Sony VPL-VW40 Home Theater Projector Review
The Sony VW40 takes advantage of very good native blacks, by enhancing performance with a good dynamic iris system, which tends to stay invisible under most watching conditions. Once in a while in a change of scene, you might just detect something, but mostly, you would have to be looking for it.
First, a couple of space scenes. When you click on the image below of the satellite (which is only barely overexposed), you will see a more over-exposed, large version of the same frame. As you can see, the stars are very rich, and numerous. In the small image, it is the camera that is crushing blacks and losing the starts. Overall, the Sony delivers really good black levels, but not the best in class.
As well as the Sony does, the Epson is revealing more stars, and you can just, barely see the difference in background blacks. (Sorry, I should have overexposed it a little more, but no fear – I have other images.)
So, while we are focused on the black levels, here’s another side by side compared to the Epson (left). No image, and a very long exposure.
You can see here, (and both do have their iris’es engaged), that the Sony cannot match the Epson. As with the image above, both projectors are matched in terms of brightness. The Sony (right side), shows two issues. First, the blue hotspots in the upper right and lower left. This seems to be a genuine defect on this Sony projector. With any 3 panel (or 3 chip) projector, this problem sometimes occurs, or rather, evenness of color is never perfect. In this case, however, it is a definite problem.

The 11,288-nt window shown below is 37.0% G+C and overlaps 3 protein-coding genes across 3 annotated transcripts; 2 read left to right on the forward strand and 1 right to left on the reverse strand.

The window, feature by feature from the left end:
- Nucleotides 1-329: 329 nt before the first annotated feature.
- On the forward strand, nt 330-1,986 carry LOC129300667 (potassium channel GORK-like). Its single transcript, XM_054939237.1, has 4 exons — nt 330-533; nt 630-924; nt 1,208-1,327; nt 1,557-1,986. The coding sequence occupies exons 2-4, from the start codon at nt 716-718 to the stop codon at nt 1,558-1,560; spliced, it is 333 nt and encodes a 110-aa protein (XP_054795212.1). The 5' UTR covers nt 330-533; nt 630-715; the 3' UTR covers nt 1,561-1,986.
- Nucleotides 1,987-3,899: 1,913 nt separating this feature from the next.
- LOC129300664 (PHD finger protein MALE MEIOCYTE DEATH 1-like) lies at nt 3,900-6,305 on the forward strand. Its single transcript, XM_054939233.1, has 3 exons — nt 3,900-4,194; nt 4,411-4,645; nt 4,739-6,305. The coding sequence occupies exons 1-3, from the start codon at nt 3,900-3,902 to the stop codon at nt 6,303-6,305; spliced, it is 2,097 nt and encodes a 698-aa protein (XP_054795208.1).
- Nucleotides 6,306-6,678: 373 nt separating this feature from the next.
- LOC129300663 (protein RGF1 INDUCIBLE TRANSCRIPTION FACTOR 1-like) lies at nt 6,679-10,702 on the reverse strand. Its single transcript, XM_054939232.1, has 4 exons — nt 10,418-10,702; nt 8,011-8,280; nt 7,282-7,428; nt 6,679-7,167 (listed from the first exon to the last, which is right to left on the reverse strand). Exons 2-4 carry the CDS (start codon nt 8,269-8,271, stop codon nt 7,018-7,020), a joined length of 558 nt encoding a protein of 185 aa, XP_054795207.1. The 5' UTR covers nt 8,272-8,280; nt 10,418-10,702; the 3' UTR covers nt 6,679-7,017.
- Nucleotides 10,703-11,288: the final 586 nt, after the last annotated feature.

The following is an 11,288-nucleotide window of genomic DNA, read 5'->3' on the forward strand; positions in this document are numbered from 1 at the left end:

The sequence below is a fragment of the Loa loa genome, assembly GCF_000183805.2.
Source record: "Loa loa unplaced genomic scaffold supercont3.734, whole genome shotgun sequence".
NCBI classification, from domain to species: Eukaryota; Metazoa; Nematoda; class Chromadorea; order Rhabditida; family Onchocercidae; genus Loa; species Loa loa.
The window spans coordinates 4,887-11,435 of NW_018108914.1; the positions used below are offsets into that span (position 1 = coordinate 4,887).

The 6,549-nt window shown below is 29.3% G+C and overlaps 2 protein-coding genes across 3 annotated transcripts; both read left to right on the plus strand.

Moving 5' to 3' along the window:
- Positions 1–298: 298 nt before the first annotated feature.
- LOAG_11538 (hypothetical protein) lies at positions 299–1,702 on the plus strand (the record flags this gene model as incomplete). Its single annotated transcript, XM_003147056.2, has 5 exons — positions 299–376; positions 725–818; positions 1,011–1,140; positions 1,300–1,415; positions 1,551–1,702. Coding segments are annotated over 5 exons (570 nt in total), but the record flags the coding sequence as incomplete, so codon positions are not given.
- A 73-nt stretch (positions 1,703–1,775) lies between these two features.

To see this much difference between those corners and the others, usually I’m working with a pre-production sample. I’ve probably seen problems of this magnitude 4 or 5 times in the last year. Once in a while, it shows up in a full production projector, but in a case like this, one would consider that projector to be defective. It’s normally dealt with in quality control. I should note, however, that I’ve seen this happen due to just too much bouncing around of the projector from shipping. With reviewer units, they go from the manufacturer to a reviewer, back to the manufacturer, then to another dealer, ad nauseum.
I notified Sony, and they will be sending me a full production projector early March. At that time, I’ll confirm. I fully expect this to be an isolated problem. Afterall, the VPL-VW40 is essentially the same engine as the older VW50, and that review unit only exhibited the normal minor amount of variance. In other words, don’t worry about it.
More significantly, look in the upper left corner of the Sony. There you have what I would call its normal black levels. You can easily see that the blacks are a bit lighter gray than the right corner of the Epson, opposite it. BTW, you may notice a thin border around the Sony. That is because their panels are larger than 1920 x 1080, so there are unused pixels. I presume that the border is brighter than the main area, because I figure Sony isn’t using the dynamic iris on that area. That’s just a guess. Of course that border will coincide roughly with the frame around your screen, which is black, so you aren’t likely to ever notice it.
You May Also Like
NEC NP-ME331W Portable Projector Review
The Astonishing Epson Pro Cinema 4040 Home Theater Projector – Review
Stewart Deluxe Wallscreen Fixed Frame Screen Review
Epson Home Cinema 3700 Projector Review
Epson PowerLite 2265U Projector Review
Sony VPL-VW5000ES Home Theater Projector Review
InFocus IN5148HD Projector Review
NEC NP-V332W Projector Review